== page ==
Something important happened in Wichita on June 11 that may have escaped the attention of many. A group of physicians, nurses, operating room technicians and officials from all local hospitals and surgical facilities came together to announce their commitment to making Wichita the safest place to have surgery.
Before every surgery or invasive procedure that occurs in any hospital and surgical facility throughout the city, the medical team will stop – for one minute – and focus on five simple items:
• Identifying the patient by name and birth date.
• Confirming the procedure to occur.
• Confirming the incision site is visible and images are available.
• Confirming any patient allergies and that appropriate antibiotics have been given.
• Discussing any potential environmental risks, such as fire.
While this “time-out” process already occurs in facilities throughout the country, what is unusual in Wichita is that the competing facilities are working collaboratively together to develop and implement the same checklist and the same pre- and post-procedure protocols. So now Wichita’s surgeons, many of whom operate in different facilities across the city and work with different operating room teams, will follow the same time-out process every time, every day. This will ensure a consistent level of patient care, reduce practice variations and improve communications among the medical team members.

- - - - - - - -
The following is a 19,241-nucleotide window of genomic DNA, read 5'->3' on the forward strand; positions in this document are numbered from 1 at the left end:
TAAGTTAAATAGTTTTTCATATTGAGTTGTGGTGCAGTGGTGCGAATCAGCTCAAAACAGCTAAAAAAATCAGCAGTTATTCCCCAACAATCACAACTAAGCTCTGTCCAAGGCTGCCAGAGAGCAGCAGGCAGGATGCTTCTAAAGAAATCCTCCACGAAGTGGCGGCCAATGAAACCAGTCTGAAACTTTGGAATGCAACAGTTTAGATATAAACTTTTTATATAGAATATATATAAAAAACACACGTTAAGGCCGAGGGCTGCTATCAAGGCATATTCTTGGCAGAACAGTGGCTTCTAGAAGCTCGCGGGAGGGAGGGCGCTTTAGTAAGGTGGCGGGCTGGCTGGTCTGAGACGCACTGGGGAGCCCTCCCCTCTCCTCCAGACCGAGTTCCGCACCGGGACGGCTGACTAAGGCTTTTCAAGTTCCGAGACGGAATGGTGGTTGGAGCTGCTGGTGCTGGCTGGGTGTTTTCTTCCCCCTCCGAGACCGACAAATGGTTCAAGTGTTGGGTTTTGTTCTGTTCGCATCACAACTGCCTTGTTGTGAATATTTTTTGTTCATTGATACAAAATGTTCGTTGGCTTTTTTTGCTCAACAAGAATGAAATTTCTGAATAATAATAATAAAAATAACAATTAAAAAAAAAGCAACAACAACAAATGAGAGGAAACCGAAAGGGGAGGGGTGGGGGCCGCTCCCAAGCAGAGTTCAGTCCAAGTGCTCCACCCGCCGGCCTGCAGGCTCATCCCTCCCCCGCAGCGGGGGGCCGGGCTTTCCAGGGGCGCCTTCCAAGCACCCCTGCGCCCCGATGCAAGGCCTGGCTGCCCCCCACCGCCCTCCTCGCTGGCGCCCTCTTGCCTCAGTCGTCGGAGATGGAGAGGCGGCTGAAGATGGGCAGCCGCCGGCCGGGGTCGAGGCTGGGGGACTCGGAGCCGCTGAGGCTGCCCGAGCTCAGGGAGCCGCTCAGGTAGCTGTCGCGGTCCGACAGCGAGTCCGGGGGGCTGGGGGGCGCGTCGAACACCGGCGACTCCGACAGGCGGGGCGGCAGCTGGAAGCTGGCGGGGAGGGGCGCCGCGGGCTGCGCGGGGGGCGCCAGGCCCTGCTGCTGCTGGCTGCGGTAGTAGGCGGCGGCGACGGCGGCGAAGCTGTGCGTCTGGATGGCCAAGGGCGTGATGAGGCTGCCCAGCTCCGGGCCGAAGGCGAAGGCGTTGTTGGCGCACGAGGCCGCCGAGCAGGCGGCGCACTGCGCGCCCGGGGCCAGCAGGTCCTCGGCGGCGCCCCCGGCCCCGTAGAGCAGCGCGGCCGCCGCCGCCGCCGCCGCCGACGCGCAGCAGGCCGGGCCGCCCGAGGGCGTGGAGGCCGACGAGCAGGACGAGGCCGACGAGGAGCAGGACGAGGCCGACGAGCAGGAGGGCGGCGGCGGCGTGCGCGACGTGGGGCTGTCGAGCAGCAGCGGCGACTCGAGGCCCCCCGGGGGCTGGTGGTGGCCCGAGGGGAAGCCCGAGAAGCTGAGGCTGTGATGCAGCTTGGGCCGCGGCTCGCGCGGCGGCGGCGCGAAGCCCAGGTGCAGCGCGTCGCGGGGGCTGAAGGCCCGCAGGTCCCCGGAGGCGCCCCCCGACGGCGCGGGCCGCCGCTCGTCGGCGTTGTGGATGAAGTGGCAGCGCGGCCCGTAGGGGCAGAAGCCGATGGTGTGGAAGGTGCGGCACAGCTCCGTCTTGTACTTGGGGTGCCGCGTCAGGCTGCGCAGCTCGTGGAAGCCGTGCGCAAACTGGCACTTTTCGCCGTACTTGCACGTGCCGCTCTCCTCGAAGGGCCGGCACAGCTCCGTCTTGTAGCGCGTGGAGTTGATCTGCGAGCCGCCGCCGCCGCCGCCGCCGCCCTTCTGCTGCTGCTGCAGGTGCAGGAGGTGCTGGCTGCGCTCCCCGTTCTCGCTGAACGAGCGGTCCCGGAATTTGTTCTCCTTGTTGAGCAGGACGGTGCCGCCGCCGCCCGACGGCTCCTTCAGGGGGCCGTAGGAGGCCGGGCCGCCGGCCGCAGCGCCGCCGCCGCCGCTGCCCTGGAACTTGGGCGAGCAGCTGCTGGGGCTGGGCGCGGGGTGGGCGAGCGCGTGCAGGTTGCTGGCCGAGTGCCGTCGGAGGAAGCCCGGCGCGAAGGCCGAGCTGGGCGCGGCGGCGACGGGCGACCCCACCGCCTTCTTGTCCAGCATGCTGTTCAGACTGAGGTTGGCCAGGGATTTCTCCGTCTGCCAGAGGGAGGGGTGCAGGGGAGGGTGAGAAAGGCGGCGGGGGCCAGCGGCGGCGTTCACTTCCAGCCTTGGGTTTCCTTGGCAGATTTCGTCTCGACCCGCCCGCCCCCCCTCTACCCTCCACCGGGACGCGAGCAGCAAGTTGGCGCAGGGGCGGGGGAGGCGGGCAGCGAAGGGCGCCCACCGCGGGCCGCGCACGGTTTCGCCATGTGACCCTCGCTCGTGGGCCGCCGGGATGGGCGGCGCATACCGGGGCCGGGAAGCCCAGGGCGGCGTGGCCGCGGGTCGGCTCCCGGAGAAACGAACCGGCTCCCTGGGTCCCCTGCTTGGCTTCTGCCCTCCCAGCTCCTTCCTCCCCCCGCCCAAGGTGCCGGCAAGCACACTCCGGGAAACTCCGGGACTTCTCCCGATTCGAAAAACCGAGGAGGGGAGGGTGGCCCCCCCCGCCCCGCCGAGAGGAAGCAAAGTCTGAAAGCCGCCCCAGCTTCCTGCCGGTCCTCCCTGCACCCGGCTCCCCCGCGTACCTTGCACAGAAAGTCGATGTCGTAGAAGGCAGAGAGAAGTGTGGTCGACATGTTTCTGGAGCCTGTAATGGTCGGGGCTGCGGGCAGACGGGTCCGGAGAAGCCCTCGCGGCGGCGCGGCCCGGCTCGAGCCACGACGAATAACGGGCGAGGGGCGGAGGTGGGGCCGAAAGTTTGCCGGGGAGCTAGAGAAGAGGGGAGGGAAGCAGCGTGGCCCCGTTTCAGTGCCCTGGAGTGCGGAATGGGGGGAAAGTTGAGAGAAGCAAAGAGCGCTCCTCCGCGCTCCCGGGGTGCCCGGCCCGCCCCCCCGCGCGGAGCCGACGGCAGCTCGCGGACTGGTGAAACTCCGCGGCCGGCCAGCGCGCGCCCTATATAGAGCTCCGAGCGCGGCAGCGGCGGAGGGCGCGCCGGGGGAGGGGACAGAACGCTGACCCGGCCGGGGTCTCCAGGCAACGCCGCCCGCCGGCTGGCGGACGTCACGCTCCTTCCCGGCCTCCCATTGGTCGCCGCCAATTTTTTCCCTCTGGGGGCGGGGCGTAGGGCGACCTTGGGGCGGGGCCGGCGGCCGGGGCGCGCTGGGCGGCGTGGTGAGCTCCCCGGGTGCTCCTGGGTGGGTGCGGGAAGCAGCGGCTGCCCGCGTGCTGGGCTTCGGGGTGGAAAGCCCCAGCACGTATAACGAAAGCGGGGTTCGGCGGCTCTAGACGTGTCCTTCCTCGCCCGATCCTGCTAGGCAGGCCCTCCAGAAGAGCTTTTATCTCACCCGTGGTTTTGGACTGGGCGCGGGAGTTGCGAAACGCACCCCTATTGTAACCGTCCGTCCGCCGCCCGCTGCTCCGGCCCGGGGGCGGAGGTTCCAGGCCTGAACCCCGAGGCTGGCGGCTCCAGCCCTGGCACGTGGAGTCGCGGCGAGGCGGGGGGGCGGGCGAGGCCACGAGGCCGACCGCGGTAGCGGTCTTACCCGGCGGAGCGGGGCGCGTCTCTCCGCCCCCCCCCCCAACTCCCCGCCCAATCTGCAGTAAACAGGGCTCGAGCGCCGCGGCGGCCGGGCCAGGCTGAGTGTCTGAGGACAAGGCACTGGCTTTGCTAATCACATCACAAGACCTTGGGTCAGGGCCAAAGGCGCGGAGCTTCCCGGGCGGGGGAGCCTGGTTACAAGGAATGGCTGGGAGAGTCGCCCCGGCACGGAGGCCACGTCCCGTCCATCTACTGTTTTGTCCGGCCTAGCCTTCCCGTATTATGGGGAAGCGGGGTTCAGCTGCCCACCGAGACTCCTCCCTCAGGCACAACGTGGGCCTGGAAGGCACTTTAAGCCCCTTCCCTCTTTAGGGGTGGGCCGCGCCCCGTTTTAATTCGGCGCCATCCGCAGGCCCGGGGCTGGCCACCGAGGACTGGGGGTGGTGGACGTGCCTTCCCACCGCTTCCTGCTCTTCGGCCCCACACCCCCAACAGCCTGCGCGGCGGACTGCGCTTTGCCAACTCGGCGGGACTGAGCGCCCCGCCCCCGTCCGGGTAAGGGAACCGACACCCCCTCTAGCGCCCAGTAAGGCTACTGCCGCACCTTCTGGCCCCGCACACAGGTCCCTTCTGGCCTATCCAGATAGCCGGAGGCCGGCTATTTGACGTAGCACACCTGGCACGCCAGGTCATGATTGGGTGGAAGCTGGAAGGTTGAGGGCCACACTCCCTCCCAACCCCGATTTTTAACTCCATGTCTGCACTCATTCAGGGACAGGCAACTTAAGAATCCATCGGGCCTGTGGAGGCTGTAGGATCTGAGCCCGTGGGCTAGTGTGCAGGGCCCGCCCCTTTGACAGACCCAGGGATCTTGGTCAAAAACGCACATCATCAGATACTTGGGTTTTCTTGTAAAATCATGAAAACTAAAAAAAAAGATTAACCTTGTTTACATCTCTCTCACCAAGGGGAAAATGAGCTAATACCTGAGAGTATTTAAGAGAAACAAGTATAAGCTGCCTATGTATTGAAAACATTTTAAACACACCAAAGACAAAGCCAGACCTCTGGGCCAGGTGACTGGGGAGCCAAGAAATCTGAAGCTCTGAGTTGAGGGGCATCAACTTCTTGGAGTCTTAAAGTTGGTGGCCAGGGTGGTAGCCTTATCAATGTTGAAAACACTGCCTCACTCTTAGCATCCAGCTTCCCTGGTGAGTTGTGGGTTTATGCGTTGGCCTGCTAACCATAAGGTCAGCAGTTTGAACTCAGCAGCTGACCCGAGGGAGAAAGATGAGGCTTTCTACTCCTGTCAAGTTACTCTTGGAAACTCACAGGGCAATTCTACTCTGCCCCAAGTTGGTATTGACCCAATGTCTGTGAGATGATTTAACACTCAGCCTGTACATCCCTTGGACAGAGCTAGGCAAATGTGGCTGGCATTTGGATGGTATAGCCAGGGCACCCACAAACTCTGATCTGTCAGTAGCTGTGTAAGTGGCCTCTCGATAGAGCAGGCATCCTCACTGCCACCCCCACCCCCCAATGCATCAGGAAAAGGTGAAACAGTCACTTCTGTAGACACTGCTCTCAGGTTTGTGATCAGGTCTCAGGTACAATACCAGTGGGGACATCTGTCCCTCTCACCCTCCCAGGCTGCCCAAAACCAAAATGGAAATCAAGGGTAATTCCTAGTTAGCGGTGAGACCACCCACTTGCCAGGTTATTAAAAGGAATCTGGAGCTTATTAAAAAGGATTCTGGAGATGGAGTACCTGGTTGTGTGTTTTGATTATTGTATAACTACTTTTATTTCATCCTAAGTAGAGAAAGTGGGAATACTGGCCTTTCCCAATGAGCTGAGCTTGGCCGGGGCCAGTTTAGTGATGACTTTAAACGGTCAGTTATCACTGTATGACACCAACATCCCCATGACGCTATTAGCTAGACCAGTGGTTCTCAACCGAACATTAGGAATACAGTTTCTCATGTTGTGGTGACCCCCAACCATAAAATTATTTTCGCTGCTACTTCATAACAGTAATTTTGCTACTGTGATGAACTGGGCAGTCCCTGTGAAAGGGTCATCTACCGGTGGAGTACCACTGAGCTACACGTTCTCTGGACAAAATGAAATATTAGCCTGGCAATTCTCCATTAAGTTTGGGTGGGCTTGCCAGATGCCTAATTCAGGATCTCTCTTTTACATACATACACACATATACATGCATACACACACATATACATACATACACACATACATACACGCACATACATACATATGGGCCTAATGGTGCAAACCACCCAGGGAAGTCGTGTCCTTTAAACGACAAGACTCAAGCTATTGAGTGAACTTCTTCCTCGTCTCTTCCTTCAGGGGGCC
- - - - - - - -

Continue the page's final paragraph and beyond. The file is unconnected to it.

Business competition is a critical element of our American way of life. But we firmly believe that when competing health care organizations collaborate rather than compete on issues of health care quality and patient safety, our entire community benefits.
Physician leaders from the Medical Society of Sedgwick County, along with critical leadership from hospital nurse administrators, are spearheading this surgical safety collaboration. The society is guiding several other cooperative endeavors that bring providers from across the city and county together, including:
• The newly launched TPOPP-Wichita initiative (Transportable Physician Orders for Patient Preferences).
• The Kansas Sports Concussion Partnership, operating since 2011.
• The Maternal Infant Health Coalition and the Physician Safe Sleep Taskforce.
• The Wichita Health Information Exchange, which served as a catalyst for the statewide Kansas Health Information Network.
• Project Access, now in its 15th year, which has coordinated more than $160 million in donated health care to uninsured Wichitans. This is one of the finest illustrations of collaboration within our medical community and serves as a national model for such efforts.
In these collaborations, we discover that we are at our best and achieve the most when we work together.